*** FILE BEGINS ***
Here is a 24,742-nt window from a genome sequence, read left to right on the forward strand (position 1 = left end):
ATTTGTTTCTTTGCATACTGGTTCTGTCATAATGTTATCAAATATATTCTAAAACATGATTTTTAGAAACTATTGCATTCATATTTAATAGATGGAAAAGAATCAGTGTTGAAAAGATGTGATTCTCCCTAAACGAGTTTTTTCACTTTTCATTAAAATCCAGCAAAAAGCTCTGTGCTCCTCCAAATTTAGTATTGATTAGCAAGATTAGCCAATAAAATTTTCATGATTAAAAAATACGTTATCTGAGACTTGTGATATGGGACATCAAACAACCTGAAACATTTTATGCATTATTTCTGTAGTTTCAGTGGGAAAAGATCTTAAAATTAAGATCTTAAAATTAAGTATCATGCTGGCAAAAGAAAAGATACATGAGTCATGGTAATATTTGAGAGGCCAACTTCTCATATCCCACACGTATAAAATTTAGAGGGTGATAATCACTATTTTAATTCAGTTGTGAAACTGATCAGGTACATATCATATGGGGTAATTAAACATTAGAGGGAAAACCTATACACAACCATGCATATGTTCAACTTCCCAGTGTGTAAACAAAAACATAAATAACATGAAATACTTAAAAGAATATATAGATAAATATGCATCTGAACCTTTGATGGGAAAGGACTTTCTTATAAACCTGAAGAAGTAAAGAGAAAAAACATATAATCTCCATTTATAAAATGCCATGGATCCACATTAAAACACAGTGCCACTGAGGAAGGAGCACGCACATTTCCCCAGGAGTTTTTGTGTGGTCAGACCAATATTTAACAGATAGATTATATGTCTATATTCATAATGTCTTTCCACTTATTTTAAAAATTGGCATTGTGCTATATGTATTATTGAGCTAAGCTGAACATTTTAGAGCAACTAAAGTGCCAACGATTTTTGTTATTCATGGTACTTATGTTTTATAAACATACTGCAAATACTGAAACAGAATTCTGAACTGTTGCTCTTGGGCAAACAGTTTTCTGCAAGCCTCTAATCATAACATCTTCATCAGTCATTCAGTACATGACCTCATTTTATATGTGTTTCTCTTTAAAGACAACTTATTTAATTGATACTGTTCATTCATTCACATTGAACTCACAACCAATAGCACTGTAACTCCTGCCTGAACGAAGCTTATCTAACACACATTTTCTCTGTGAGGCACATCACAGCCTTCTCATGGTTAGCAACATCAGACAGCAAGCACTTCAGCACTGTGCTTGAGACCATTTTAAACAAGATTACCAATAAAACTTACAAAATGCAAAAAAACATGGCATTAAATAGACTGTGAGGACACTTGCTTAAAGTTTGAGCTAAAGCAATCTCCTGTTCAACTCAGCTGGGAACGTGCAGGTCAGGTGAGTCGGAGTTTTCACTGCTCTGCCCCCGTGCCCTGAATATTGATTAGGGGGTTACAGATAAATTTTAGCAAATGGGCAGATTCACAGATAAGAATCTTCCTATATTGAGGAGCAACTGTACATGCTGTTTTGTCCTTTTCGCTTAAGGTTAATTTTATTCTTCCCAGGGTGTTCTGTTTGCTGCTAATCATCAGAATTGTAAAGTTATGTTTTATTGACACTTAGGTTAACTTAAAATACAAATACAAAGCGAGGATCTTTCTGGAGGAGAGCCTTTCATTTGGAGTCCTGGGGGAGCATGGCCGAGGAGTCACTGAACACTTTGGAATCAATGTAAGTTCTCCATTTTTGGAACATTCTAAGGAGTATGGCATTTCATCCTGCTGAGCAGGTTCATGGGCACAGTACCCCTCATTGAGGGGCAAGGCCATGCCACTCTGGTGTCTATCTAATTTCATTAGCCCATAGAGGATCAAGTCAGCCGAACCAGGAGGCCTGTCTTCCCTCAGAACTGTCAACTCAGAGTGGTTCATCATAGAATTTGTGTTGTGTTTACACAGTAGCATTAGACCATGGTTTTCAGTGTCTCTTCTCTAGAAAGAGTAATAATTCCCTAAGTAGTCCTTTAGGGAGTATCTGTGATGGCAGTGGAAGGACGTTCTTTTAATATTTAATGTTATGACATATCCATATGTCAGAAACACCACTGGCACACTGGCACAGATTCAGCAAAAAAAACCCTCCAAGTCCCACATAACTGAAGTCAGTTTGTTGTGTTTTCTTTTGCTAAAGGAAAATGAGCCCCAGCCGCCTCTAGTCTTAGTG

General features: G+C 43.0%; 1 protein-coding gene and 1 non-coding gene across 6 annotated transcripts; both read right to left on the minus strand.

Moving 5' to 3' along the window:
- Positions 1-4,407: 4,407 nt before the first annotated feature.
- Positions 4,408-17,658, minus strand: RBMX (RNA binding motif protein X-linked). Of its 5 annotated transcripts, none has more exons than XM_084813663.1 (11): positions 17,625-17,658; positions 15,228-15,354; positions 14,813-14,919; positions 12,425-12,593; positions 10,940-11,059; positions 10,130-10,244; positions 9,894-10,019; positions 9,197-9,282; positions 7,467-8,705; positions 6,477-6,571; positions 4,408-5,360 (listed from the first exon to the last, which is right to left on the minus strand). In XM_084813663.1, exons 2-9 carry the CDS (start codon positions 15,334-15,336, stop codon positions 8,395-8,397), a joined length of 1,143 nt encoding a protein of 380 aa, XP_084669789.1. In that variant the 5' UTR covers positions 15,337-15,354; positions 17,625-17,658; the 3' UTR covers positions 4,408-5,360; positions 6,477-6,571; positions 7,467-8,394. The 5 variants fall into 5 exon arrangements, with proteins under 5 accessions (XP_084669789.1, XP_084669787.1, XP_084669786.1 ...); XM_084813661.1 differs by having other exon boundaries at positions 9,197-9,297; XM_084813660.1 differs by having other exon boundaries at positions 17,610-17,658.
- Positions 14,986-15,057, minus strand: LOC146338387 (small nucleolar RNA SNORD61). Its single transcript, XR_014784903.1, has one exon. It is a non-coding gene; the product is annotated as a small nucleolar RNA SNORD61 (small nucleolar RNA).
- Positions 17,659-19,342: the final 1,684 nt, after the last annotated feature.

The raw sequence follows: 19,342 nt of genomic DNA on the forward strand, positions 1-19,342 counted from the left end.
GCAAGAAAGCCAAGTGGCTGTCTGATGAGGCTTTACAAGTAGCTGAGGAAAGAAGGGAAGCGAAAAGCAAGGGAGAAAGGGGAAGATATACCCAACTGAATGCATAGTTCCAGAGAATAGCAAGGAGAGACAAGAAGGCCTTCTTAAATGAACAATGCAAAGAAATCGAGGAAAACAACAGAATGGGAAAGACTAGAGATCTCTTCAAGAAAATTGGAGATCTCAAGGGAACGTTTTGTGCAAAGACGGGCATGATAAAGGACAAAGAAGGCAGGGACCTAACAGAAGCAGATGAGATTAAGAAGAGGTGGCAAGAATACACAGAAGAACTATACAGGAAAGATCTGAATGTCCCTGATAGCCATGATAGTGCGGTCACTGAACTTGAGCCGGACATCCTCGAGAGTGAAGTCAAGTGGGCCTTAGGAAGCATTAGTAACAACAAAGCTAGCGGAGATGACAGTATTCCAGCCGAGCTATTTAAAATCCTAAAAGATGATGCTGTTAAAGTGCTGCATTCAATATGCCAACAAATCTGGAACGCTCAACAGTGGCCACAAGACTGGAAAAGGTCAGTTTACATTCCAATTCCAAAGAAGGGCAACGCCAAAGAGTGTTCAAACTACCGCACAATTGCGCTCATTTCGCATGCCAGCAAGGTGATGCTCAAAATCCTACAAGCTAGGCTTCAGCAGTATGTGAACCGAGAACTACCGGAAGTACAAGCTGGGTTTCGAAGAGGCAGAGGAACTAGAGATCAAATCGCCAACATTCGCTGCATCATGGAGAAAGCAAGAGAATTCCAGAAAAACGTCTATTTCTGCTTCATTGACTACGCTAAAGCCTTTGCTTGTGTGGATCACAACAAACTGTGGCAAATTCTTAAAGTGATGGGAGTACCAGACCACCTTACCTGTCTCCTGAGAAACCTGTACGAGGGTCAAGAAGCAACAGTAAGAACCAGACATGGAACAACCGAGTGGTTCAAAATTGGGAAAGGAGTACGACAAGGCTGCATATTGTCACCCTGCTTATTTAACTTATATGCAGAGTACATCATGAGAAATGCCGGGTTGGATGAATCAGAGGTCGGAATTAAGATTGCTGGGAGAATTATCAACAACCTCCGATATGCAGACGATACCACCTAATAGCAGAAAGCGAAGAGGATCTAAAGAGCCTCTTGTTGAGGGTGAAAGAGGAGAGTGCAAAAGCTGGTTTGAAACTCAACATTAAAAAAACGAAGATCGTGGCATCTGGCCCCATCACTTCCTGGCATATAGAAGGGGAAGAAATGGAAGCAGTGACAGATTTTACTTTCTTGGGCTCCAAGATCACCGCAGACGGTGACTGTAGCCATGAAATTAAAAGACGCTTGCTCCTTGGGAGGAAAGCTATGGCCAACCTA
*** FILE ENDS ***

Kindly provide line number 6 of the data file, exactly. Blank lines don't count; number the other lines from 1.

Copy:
- Positions 4,408-17,658, minus strand: RBMX (RNA binding motif protein X-linked). Of its 5 annotated transcripts, none has more exons than XM_084813663.1 (11): positions 17,625-17,658; positions 15,228-15,354; positions 14,813-14,919; positions 12,425-12,593; positions 10,940-11,059; positions 10,130-10,244; positions 9,894-10,019; positions 9,197-9,282; positions 7,467-8,705; positions 6,477-6,571; positions 4,408-5,360 (listed from the first exon to the last, which is right to left on the minus strand). In XM_084813663.1, exons 2-9 carry the CDS (start codon positions 15,334-15,336, stop codon positions 8,395-8,397), a joined length of 1,143 nt encoding a protein of 380 aa, XP_084669789.1. In that variant the 5' UTR covers positions 15,337-15,354; positions 17,625-17,658; the 3' UTR covers positions 4,408-5,360; positions 6,477-6,571; positions 7,467-8,394. The 5 variants fall into 5 exon arrangements, with proteins under 5 accessions (XP_084669789.1, XP_084669787.1, XP_084669786.1 ...); XM_084813661.1 differs by having other exon boundaries at positions 9,197-9,297; XM_084813660.1 differs by having other exon boundaries at positions 17,610-17,658.